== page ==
Technically, it’s not a presidential election year, so I doubt if we’ll hear it today.
You know, “If (fill in the blank) wins, I’m moving to another country.”
I have no idea how many people make good on that threat. Close to zero would be my guess.
But here’s something I’ve long wondered. How come voters in the Spokane area don’t make similar bold declarations about local elections?
Or maybe they do and I just haven’t heard it. Perhaps that partly explains all the Inland Northwest transplants living in the Seattle area.
When you think about it, the “If so and so wins, I’m moving” threat is a tough one to back up when it involves leaving the country. But on a purely local level, it would be pretty doable. At least relatively speaking.
So why don’t residents of, say, North Idaho, Spokane Valley or the South Hill who feel continuously outvoted by other residents of their area decide to pack up and relocate to a nearby place where they might reliably be in the majority?
It’s not really for me to say. But I suppose it has something to do with the fact there’s usually more to life than election results. Though there are times when that might be debatable.
Yes, it could be nice to reside in a like-minded political enclave. There would be less shaking your head and quietly sighing, “What on God’s green Earth are the voters around here thinking?”
There might be less likelihood that people – both your immediate neighbors and those from other parts of our area – would make assumptions about you that, frankly, you find almost insulting.
Nothing like having your social and public policy views stereotyped on the basis of your ZIP code.
But perhaps some of us get a kick out of being part of the vocal opposition.
And to be fair, it takes a certain strength of character to stand up and espouse locally unpopular opinions. At least arguably sane opinions.
Besides, our democratic process relies on a diversity of views to energize our elections. Well, that, countless campaign lies and tons of special interest money.
If we experienced the sort of widespread voluntary population reshuffling to which I alluded, areas that are already pretty much one-party districts would become even more lopsided politically.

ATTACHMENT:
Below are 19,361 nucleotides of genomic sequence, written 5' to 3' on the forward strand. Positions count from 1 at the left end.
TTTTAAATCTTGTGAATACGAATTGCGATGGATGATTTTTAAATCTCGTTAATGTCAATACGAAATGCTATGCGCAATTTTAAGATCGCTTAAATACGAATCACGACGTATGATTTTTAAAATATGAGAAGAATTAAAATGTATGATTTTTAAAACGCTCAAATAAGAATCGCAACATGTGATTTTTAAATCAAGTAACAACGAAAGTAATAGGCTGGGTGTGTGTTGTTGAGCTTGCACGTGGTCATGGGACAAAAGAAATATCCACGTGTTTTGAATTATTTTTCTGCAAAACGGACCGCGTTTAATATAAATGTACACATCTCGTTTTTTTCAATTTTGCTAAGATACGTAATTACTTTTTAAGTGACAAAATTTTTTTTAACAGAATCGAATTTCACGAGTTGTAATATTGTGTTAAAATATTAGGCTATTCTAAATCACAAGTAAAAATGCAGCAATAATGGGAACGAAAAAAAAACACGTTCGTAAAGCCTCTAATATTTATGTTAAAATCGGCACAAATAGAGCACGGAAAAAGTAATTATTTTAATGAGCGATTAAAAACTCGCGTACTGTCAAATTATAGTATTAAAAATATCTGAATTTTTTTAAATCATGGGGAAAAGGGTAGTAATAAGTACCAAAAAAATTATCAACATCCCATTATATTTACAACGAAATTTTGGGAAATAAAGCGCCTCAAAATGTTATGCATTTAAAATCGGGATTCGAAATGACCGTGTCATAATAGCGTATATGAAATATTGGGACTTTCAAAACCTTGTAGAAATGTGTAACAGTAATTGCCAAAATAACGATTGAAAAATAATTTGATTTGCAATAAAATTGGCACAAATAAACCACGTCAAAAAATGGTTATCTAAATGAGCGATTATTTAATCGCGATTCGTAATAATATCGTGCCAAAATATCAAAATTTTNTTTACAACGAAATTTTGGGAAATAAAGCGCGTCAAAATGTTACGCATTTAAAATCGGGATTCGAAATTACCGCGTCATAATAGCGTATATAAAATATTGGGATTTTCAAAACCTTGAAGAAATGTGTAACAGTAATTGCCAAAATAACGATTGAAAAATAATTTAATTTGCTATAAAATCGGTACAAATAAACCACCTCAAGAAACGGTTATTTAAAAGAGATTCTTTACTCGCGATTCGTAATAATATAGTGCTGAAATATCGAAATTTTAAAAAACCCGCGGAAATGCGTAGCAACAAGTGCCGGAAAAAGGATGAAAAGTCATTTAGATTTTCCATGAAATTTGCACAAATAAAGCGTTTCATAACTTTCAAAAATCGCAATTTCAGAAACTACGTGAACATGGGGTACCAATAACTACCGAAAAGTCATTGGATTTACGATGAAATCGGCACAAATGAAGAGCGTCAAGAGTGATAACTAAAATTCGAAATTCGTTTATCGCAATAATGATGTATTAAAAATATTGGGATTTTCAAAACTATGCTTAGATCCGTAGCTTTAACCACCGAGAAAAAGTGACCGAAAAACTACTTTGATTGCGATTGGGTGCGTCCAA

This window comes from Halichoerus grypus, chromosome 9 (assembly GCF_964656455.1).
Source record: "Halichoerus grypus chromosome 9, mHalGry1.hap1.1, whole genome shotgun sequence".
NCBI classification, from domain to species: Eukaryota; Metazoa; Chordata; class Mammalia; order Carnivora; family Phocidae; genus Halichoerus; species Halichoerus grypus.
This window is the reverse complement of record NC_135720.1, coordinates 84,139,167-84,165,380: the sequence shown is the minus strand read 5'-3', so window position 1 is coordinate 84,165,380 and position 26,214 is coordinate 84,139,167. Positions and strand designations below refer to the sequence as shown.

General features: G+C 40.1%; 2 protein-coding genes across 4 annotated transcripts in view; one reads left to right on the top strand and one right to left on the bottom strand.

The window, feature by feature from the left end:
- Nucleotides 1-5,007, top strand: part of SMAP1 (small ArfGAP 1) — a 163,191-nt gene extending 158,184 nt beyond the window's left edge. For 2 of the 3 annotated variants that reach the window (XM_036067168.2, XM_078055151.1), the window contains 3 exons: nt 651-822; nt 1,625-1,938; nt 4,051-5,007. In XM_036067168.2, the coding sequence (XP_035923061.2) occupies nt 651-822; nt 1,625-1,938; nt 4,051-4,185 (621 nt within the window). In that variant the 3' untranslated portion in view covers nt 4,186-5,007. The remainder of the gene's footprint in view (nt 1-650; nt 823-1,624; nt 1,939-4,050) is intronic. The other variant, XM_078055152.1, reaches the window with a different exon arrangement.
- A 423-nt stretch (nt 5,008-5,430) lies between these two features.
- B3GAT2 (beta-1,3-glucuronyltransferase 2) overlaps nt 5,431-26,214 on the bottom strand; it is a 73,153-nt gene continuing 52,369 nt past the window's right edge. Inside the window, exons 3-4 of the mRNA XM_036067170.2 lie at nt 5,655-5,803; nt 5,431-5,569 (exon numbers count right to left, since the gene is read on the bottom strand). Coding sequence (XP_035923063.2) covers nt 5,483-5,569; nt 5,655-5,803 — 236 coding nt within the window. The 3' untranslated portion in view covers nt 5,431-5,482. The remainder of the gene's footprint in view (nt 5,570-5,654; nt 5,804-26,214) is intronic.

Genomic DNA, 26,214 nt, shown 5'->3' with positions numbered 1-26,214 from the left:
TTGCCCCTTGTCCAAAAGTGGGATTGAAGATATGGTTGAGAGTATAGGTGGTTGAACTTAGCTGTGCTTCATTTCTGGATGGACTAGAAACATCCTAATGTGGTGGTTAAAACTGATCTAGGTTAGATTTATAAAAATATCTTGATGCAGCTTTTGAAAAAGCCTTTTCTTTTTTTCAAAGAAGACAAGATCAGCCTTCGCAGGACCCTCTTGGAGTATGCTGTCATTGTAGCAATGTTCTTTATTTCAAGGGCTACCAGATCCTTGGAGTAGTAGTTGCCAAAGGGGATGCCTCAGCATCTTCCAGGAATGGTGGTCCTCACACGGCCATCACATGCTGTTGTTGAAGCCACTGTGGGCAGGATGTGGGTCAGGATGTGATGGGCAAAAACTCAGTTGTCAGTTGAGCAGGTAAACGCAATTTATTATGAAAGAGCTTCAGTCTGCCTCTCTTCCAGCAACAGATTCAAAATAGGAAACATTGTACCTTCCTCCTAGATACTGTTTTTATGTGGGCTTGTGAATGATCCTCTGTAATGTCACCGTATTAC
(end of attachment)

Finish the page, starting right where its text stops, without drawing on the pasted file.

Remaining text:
And where would you draw the line after you have moved to an area where most people vote the way you do? Would grandparents whose political leanings make you shudder not be allowed to come visit you? Would your daughter be required to present her residency papers to a black-booted neighborhood guard when she came home from college? Would loud relatives who did not vote the way you did be disinvited for Thanksgiving?
Is that what we want? (OK, the Thanksgiving thing might have merit.)
Of course, a lot of this location self-selection already guides American mobility. People move to places where they might find kindred spirits. Politics are part of that.
But when you look at those color-coded post-election maps in the newspaper showing how people near you voted, what goes through your mind?
If you nod approvingly and once again feel right at home, you might be reminded that you are in the right place at the right time.
Or you might frown at those maps and find yourself asking, “What am I doing here?”
You are the only one who can answer that.
I goofed up my email address at the end of Sunday’s column. I typed “spokesman.com” instead of “gmail.com” – old habits.
Thanks to those who still managed to reach me. Such as Spokane Valley’s Gary W. Smith, who said he is an alum of both GU and WSU and has no trouble rooting for both schools’ teams. Though not a rabid sports fan, he also cheers for EWU, U of I and Whitworth.
But the whole thing reminded me of many years ago when, in a comical state of high dudgeon, I ludicrously declared (in print, no less) that my column would never have an email address. Take that, you soulless interwebs!
So let me ask. Can you recall a time when you boldly issued a policy statement that would, in time, turn out to have been laughably premature?
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